• Since Bjerknes proposed that ENSO is the product of large-scale air–sea interactions in the tropics, various coupled ocean–atmosphere dynamic theories and numerical models have been developed to explain the internal mechanisms of the ENSO phenomenon. Since the 1980s especially, Chinese researchers have carried out numerous studies on the dynamics of large-scale air–sea interactions, of which the mechanism associated with the unstable coupling between the atmosphere and ocean has been explained in great depth (Chao, 1993). In the early 1980s, by linearly tuning the different parameter conditions in an air–sea coupled model, both Ji and Chao (1979) and Zhu et al. (1981) suggested that, under certain circumstances, the dynamically unstable perturbations of SSTAs can result in the low-frequency oscillations at the monthly and interannual scales. Jin and Zhu (1988a, b) further utilized the spectral truncation technique to nonlinearize the air–sea coupled dynamic processes and solve the steady state and limited cycle solutions of the system, through which the long-term characteristics of anomalous circulation in the air–sea coupled system have been explained to some extent. Focusing on the ENSO phenomenon, many studies have shown that the instability of air–sea coupling plays an important role in the triggering, development, and propagation characteristics of ENSO events. In the late 1980s, in a study on tropical oceanic and atmospheric waves and their interactions, Miao and Liu (1989) found a kind of strongly unstable Kelvin-like wave, characterized by a very low frequency, resulted from the high background sea temperature, and through which the occurrence and development processes of the 1982/83 super El Niño event could be well explained. Besides, under certain background SST conditions and by filtering out the high-frequency atmospheric and oceanic waves while retaining the westward-moving Rossby waves, Chinese researchers have found that the coupling system can not only reproduce the classical Rossby wave propagating westward, but also robustly simulate an unstable, slow, eastward-propagating Rossby-like wave (Chao and Zhang, 1988; Ji and Chao, 1990; Zhang and Chao, 1992). Further analysis demonstrated that, compared with the Kelvin waves, the slow, eastward-propagating coupled waves may be more important in explaining some of the characteristics of ENSO’s development and propagation, which highlights that oceanic Rossby waves play a crucial role in understanding the tropical low-frequency air–sea coupled system and ENSO, as the occurrence of these slow coupled waves is predominately controlled by the oceanic low-frequency processes (Chao and Wang, 1993; Zhang and Chao, 1993, 1994). Based on the above studies, Zhang (1995) and Yang et al. (1995) systematically analyzed the genesis conditions and instability of various types of waves in the tropical air–sea coupled system, and further discussed the dynamical characteristics of the interactions among waves with different properties. These works have provided an important theoretical reference for understanding tropical air–sea interaction and the mechanisms of ENSO occurrence and propagation.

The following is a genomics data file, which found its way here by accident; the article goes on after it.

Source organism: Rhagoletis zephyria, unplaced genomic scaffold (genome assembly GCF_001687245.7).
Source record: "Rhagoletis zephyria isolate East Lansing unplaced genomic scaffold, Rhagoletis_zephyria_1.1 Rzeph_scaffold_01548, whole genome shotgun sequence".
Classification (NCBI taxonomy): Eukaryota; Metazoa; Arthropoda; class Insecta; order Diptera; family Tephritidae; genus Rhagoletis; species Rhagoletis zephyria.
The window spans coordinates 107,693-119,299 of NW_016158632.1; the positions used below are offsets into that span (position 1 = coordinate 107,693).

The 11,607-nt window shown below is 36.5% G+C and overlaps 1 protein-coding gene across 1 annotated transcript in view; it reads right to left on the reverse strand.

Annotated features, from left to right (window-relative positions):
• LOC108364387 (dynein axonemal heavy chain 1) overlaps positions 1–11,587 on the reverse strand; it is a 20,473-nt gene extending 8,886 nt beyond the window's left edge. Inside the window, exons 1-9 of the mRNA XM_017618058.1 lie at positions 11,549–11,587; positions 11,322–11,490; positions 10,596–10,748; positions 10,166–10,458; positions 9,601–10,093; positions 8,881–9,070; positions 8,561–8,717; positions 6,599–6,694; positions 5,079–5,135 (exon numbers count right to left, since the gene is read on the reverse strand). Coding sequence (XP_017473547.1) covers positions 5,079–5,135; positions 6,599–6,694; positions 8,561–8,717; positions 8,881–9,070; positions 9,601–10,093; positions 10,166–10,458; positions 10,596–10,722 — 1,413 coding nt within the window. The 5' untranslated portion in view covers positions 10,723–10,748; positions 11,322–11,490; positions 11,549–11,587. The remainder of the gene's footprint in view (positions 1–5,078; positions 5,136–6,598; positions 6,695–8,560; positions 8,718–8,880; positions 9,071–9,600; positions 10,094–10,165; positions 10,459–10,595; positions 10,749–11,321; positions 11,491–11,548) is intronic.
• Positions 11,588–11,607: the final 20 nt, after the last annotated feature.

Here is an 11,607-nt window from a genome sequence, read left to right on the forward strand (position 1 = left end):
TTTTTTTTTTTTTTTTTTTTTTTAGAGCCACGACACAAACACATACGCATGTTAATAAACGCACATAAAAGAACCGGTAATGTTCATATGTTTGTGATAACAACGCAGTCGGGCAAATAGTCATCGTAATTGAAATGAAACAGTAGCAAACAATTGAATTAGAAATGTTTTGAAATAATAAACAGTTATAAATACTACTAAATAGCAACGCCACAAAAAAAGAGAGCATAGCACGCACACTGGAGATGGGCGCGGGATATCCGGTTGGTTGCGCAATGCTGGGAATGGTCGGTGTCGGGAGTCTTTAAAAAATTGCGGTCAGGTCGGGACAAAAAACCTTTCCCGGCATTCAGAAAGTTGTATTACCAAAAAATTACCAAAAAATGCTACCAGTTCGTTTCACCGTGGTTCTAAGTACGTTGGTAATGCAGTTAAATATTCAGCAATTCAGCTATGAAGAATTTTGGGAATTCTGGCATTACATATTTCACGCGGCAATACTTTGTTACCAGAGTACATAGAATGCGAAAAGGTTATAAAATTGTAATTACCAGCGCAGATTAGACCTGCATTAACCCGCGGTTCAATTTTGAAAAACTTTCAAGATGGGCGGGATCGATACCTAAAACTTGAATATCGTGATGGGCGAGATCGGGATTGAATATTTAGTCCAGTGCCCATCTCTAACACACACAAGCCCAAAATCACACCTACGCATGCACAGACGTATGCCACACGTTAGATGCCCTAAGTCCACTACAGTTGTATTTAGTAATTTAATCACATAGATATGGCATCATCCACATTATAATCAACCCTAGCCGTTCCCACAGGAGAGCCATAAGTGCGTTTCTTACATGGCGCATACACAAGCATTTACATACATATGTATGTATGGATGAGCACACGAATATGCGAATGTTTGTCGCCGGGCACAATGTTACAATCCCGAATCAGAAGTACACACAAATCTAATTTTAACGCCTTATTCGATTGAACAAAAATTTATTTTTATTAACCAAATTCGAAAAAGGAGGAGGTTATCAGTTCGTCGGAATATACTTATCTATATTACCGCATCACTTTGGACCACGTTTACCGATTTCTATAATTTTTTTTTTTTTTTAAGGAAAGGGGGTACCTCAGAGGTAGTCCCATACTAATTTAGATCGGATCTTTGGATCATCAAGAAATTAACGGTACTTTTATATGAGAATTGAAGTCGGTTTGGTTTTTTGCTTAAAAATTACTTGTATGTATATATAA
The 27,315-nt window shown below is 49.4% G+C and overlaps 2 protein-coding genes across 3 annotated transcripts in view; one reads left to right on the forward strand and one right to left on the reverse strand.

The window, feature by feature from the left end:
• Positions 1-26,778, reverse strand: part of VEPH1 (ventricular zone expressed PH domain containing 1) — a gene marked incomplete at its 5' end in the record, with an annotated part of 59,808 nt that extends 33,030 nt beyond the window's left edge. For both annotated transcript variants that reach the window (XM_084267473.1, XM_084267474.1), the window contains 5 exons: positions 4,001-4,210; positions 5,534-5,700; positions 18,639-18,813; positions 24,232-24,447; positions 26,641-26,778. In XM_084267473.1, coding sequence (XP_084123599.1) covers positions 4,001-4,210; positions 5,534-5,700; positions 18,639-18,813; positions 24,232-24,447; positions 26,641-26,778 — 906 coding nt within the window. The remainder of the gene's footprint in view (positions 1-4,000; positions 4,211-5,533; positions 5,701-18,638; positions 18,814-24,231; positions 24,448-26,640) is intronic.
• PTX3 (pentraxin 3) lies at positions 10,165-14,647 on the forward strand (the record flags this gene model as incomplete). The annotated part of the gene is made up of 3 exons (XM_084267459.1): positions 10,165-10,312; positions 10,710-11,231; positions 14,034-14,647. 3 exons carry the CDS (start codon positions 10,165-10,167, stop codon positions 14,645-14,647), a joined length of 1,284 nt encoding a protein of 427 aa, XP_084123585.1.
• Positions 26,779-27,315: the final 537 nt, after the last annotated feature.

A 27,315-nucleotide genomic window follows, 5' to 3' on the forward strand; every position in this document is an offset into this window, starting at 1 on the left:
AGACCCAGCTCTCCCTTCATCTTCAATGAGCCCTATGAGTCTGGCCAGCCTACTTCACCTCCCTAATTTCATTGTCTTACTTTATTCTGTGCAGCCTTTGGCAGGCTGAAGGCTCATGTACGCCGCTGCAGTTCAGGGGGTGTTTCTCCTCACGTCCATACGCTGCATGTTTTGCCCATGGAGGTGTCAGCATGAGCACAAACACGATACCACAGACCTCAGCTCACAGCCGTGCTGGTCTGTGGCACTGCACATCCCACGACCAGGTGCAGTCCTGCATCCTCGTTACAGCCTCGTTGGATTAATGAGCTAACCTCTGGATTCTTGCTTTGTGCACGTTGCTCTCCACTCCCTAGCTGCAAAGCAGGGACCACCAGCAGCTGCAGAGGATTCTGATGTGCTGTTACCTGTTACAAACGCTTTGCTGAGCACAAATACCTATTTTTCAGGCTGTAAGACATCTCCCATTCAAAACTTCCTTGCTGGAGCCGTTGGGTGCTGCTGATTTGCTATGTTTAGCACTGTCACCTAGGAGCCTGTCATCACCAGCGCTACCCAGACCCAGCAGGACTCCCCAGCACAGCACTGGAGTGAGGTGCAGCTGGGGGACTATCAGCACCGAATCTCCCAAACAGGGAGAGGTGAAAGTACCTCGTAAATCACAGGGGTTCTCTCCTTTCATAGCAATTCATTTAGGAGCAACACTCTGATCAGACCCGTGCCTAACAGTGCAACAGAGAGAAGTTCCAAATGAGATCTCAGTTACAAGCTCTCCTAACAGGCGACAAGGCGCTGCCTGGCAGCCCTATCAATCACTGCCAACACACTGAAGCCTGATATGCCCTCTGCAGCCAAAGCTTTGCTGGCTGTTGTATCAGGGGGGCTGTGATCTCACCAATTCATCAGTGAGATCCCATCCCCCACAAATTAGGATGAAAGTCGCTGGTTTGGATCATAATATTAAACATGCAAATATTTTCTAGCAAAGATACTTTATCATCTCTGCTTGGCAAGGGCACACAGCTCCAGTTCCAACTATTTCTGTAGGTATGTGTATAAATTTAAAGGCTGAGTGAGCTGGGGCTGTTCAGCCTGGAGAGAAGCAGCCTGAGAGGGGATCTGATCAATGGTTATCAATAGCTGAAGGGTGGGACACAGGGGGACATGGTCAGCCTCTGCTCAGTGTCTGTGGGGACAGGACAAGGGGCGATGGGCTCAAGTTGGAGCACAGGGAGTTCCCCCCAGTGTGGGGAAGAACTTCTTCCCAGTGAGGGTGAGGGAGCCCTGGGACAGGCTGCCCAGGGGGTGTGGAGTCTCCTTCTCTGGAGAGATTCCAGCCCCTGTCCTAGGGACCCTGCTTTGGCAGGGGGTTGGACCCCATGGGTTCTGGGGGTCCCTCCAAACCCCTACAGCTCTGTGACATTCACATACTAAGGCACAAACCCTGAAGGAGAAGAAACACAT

• Besides theories of air–sea coupled waves, Chinese researchers have also put forward some possible explanations from other physical aspects (such as oceanic transport) about the maintenance and phase transition mechanism of ENSO. Chao (2002) and Chao et al. (2002) described a three-dimensional closed loop of sea temperature anomalies for signal propagation in the ocean subsurface to illustrate the ENSO cycle. Taking the subsurface sea temperature anomalies in the warm pool as the main body, the sea temperature anomalous signal firstly propagates eastward and to the surface layer along the curved surface of the maximum sea temperature anomaly, forming an ENSO event in the eastern Pacific. Then, the anomalous signal propagates northward along the eastern boundary of the tropical Pacific, and subsequently westward along 10°N, before finally reaching the western Pacific and returning to the warm pool to complete the loop. The whole process takes about 2–4 yr. Zhao et al. (2007) proposed that the ENSO cycle can be regarded as a counterclockwise inertial oscillation of the tropical Pacific mixed-layer water body between the equator and 12°N, which is produced by the combination of anomalous trade winds and air–sea coupling. Chen et al. (2016) pointed out that the basin-scale anomalous zonal transport in the thermocline has a sudden reversal from the eastward direction before the peak of ENSO, to the westward direction after the peak, which causes the reversal of the zonal advection feedback and reduces the zonal tilt of the equatorial thermocline, thereby suppressing the positive feedback process and contributing to the rapid decay of the ENSO event. At the western boundary of the tropical Pacific, horizontal transport of warm water plays an important role in the ENSO cycle and modulates the ENSO-related changes in warm water volume in the equatorial Pacific (Lu et al., 2017). In addition, Duan et al. (2013) indicated by using the conditional nonlinear optimal perturbation method that the interaction between the nonlinear temperature advection and the annual cycle can cause the El Niño phase-locking. The salinity is also an important factor in the oceanic evolution from seasonal to interannual timescales; its interannual variations significantly affect the density and mixed layers of the central and western tropical Pacific, thus affecting the sea temperature and the development of ENSO (Zheng and Zhang, 2015). Lu and Ren (2016) found that changes in cumulus convection have a significant impact on the periodic characteristics of ENSO. Lu et al. (2018a) developed a coupled dyna-mic index, namely, the Wyrtki index, to quantitatively analyze the main period of ENSO in reanalysis data and model simulations, based on the theoretical framework of RO theory.